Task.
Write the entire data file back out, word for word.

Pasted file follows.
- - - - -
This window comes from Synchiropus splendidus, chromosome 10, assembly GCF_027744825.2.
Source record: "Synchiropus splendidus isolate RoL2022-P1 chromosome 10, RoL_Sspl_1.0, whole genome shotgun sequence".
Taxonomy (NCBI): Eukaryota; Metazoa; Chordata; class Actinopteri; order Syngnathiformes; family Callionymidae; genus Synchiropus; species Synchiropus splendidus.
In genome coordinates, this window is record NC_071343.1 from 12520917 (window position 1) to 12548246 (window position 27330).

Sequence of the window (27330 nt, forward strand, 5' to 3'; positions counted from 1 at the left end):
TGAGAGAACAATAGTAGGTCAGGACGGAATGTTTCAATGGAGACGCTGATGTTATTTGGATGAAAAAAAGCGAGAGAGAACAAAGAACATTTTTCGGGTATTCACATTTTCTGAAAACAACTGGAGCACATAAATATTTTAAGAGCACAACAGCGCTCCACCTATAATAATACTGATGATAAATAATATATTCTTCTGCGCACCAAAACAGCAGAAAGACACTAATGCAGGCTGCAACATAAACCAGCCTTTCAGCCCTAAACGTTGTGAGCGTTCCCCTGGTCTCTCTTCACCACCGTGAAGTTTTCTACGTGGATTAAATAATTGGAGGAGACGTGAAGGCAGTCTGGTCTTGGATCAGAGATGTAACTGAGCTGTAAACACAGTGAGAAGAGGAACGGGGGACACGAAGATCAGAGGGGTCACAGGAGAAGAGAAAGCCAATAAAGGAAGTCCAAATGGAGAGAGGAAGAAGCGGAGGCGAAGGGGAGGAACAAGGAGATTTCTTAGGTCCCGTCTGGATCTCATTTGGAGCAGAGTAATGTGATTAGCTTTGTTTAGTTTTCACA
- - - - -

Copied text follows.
This window comes from Synchiropus splendidus, chromosome 10, assembly GCF_027744825.2.
Source record: "Synchiropus splendidus isolate RoL2022-P1 chromosome 10, RoL_Sspl_1.0, whole genome shotgun sequence".
Taxonomy (NCBI): Eukaryota; Metazoa; Chordata; class Actinopteri; order Syngnathiformes; family Callionymidae; genus Synchiropus; species Synchiropus splendidus.
In genome coordinates, this window is record NC_071343.1 from 12520917 (window position 1) to 12548246 (window position 27330).

Sequence of the window (27330 nt, forward strand, 5' to 3'; positions counted from 1 at the left end):
TGAGAGAACAATAGTAGGTCAGGACGGAATGTTTCAATGGAGACGCTGATGTTATTTGGATGAAAAAAAGCGAGAGAGAACAAAGAACATTTTTCGGGTATTCACATTTTCTGAAAACAACTGGAGCACATAAATATTTTAAGAGCACAACAGCGCTCCACCTATAATAATACTGATGATAAATAATATATTCTTCTGCGCACCAAAACAGCAGAAAGACACTAATGCAGGCTGCAACATAAACCAGCCTTTCAGCCCTAAACGTTGTGAGCGTTCCCCTGGTCTCTCTTCACCACCGTGAAGTTTTCTACGTGGATTAAATAATTGGAGGAGACGTGAAGGCAGTCTGGTCTTGGATCAGAGATGTAACTGAGCTGTAAACACAGTGAGAAGAGGAACGGGGGACACGAAGATCAGAGGGGTCACAGGAGAAGAGAAAGCCAATAAAGGAAGTCCAAATGGAGAGAGGAAGAAGCGGAGGCGAAGGGGAGGAACAAGGAGATTTCTTAGGTCCCGTCTGGATCTCATTTGGAGCAGAGTAATGTGATTAGCTTTGTTTAGTTTTCACA